Friday, June 3, 2016

C. S. Lewis

“I have received lots of letters from people telling me about their experiences of hearing Lewis [C. S. Lewis] lecture. Some remembered his days at Cambridge, when he would walk into a lecture theatre, still wearing his hat and scarf, and begin delivering his lecture as he walked to the podium. Another letter was especially interesting. It was from someone who had been an undergraduate at Oxford during the Second World War, and had heard Lewis speak about the Christian faith one evening. ‘The atmosphere was electric,’ he told me. ‘My friends and I were all ready to repent and be baptized, right there and then!’

Lewis’s impassioned speeches and writings on the Christian faith have earned him a reputation as one of the greatest Christian apologists of all time. When he began his studies at Oxford University in January 1919, Lewis hoped to be remembered as an atheist poet—someone who destroyed the plausibility of God through his verbal eloquence and the power of argument. Yet in the end, it was the plausibility of a dull and joyless atheism that crumbled before him.”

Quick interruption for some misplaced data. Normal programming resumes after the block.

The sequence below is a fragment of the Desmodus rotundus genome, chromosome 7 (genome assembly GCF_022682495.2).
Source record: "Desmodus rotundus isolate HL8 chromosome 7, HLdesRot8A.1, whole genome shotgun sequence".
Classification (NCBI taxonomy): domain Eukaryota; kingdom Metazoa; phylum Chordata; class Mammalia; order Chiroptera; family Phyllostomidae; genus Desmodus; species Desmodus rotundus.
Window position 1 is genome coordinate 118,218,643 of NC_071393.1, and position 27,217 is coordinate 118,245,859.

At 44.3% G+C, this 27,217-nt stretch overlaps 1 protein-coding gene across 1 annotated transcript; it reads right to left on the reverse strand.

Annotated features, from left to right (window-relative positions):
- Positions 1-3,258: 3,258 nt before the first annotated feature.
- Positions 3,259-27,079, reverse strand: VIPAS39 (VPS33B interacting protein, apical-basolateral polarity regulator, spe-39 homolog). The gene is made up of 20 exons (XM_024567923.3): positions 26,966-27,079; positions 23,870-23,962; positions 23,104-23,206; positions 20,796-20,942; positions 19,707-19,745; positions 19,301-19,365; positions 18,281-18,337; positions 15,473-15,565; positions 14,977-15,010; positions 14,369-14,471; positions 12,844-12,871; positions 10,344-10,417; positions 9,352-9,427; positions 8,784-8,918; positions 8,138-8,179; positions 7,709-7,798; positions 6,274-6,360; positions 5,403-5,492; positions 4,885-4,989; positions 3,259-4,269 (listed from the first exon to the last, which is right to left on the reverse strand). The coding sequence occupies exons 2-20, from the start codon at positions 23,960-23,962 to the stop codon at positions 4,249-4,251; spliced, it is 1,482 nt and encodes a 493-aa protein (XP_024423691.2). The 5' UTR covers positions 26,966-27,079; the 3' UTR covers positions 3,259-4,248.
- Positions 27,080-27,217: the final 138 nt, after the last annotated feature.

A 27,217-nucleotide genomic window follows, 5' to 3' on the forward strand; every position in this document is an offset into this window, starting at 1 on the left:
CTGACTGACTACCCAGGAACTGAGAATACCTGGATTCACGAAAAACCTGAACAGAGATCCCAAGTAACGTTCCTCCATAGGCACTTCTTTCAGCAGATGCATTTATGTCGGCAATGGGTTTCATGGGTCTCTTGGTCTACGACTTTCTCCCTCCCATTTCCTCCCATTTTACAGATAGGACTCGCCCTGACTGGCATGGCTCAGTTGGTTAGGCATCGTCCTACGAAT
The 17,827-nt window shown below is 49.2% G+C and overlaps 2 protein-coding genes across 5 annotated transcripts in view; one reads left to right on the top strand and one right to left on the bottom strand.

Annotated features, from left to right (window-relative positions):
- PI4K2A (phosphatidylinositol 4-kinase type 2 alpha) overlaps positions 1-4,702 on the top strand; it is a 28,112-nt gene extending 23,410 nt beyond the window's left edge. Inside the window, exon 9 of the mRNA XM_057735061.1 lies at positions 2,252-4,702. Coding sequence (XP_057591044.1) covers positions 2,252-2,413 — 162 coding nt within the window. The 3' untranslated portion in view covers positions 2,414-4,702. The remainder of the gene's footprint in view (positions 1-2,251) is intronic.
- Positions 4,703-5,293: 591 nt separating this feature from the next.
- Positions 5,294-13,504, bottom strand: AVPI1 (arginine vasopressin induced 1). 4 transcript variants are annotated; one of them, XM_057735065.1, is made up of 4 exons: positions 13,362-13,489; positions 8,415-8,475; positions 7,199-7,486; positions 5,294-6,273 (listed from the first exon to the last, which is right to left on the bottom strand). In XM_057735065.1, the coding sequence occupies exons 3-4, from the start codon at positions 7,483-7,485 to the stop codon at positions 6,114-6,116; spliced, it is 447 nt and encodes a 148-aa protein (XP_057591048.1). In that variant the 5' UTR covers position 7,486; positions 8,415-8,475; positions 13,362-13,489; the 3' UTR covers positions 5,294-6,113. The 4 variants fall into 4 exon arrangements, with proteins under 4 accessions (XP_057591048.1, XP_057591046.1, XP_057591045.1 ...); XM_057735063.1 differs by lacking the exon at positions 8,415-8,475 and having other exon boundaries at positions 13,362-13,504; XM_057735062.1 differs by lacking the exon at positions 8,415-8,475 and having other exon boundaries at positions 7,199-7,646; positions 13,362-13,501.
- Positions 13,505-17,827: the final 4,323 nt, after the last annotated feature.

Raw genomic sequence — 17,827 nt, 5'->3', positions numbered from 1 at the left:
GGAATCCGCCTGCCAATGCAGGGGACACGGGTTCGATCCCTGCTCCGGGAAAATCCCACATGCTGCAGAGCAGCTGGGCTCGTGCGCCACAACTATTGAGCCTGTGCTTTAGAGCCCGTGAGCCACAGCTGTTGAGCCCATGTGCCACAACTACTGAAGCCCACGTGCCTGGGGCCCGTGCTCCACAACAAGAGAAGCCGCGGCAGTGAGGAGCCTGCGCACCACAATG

~Alister McGrath

“On the one side, a many-islanded sea of
poetry and myth; on the other, a glib and
shallow rationalism. Nearly all that I loved
I believed to be imaginary; nearly all that
I believed to be real I thought grim and
meaningless.”
~C. S. Lewis

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